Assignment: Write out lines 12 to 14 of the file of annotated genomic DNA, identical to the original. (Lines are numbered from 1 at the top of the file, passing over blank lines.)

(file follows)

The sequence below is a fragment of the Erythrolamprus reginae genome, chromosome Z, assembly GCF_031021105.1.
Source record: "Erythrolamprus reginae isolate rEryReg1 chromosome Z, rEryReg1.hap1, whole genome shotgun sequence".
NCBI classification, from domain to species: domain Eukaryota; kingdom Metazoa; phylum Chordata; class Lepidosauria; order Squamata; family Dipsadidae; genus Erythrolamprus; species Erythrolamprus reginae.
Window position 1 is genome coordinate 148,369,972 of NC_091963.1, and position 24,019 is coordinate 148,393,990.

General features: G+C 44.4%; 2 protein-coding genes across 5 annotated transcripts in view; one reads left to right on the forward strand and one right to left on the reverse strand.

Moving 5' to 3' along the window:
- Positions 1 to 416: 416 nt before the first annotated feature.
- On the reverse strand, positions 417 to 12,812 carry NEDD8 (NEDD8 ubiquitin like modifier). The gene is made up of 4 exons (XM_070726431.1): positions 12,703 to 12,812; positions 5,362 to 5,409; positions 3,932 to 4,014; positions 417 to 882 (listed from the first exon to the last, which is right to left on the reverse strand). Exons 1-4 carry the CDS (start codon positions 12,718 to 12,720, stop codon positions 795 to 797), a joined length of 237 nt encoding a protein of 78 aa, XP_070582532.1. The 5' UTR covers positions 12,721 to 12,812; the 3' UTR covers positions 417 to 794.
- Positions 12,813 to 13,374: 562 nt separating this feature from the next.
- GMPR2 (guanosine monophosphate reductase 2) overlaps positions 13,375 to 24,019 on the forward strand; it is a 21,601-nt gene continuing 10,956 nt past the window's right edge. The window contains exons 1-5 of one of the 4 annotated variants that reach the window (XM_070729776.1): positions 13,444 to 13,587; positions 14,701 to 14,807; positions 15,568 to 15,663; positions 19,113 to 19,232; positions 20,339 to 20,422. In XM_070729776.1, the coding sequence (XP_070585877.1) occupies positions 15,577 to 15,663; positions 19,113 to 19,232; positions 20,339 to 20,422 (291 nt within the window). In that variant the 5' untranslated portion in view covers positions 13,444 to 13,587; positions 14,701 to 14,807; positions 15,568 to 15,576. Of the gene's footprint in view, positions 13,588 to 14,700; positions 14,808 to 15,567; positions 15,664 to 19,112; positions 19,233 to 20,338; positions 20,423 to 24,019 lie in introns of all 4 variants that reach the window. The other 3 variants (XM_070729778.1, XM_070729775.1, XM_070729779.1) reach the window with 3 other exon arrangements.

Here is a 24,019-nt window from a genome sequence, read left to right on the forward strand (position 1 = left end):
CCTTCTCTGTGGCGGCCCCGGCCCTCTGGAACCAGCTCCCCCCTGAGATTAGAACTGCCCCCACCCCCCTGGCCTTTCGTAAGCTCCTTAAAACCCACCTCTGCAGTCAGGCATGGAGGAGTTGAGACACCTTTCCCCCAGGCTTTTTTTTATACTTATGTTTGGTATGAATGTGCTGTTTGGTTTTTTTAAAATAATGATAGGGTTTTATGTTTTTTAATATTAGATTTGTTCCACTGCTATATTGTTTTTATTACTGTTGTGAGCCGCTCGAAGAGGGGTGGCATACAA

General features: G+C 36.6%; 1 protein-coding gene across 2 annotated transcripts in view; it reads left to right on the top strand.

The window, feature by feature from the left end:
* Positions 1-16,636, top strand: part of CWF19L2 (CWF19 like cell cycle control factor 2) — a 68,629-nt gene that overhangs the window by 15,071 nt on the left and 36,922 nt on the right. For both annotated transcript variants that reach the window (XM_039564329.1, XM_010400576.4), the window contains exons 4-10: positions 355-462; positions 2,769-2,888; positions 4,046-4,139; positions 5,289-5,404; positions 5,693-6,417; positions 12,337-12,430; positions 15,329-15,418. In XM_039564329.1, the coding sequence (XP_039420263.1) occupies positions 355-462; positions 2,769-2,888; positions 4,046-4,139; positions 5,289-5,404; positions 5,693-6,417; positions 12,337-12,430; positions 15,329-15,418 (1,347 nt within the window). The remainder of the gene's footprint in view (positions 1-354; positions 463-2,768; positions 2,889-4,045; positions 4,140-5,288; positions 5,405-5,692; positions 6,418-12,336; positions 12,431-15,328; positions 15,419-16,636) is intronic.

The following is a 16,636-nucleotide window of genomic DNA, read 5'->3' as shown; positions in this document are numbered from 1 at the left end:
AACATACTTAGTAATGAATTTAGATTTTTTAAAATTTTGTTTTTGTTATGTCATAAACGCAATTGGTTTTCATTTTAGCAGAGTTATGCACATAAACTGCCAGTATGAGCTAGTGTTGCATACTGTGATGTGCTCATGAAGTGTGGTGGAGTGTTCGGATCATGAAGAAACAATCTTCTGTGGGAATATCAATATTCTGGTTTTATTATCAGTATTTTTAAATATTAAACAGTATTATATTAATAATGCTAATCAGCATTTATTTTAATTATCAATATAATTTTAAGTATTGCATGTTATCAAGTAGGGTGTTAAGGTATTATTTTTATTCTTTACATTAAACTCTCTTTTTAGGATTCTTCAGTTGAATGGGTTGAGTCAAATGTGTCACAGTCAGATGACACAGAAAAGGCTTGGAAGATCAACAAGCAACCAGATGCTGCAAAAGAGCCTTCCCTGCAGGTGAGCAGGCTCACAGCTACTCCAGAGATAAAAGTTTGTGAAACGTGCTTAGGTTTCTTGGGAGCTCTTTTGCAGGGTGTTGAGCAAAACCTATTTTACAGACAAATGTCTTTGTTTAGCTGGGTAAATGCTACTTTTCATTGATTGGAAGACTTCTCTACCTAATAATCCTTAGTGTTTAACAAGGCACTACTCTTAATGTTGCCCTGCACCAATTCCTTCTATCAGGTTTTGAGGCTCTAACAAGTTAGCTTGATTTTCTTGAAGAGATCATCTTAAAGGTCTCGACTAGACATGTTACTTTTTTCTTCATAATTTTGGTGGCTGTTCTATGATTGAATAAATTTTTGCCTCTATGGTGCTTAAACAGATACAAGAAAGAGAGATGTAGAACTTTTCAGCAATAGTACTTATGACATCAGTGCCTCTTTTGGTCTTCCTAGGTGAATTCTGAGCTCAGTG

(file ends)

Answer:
CCTTCTCTGTGGCGGCCCCGGCCCTCTGGAACCAGCTCCCCCCTGAGATTAGAACTGCCCCCACCCCCCTGGCCTTTCGTAAGCTCCTTAAAACCCACCTCTGCAGTCAGGCATGGAGGAGTTGAGACACCTTTCCCCCAGGCTTTTTTTTATACTTATGTTTGGTATGAATGTGCTGTTTGGTTTTTTTAAAATAATGATAGGGTTTTATGTTTTTTAATATTAGATTTGTTCCACTGCTATATTGTTTTTATTACTGTTGTGAGCCGCTCGAAGAGGGGTGGCATACAA

General features: G+C 36.6%; 1 protein-coding gene across 2 annotated transcripts in view; it reads left to right on the top strand.

The window, feature by feature from the left end: